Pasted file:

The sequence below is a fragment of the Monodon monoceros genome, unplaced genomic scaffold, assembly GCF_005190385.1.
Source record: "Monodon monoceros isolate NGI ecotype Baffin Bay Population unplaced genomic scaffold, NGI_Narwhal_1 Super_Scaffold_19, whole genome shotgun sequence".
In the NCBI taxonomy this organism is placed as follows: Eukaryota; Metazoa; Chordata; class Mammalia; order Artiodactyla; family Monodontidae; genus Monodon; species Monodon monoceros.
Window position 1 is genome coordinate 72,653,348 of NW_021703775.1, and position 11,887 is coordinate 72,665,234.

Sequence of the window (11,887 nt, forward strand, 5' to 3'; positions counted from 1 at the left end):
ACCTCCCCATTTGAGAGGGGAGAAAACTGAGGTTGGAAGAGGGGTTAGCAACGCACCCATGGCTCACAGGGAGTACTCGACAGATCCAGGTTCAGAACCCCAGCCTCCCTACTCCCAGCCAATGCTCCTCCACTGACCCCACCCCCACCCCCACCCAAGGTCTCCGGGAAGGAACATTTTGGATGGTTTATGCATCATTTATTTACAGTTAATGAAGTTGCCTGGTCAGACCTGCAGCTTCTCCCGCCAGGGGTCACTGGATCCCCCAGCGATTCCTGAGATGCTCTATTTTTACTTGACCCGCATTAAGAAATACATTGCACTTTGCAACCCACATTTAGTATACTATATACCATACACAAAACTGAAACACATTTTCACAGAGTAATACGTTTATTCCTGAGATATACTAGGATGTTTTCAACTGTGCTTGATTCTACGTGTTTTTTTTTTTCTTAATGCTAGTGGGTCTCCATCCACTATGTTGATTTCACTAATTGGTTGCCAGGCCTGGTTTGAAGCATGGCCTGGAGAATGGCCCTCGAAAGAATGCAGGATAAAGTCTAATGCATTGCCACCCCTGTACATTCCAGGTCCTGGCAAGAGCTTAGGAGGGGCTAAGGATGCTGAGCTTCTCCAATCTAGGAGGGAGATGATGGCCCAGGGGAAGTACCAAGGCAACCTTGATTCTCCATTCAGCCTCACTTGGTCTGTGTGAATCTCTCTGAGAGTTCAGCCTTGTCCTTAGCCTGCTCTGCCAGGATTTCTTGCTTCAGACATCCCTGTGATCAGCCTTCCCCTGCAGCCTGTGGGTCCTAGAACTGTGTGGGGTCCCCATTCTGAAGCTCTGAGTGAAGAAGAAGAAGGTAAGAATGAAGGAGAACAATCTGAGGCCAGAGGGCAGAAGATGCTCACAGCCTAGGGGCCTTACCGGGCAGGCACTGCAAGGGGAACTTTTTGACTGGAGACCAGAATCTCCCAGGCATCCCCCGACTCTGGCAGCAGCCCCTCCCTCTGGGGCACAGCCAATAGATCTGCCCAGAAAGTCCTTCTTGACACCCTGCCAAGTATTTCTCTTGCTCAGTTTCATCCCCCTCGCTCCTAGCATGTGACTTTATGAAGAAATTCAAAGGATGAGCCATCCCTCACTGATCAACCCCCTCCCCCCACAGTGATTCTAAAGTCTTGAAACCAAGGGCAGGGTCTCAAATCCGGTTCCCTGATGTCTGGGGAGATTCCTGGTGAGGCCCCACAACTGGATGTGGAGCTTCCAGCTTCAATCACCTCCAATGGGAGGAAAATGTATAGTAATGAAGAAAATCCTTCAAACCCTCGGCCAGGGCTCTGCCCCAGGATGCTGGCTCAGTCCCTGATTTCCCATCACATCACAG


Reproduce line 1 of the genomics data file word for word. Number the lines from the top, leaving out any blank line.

The sequence below is a fragment of the Monodon monoceros genome, unplaced genomic scaffold, assembly GCF_005190385.1.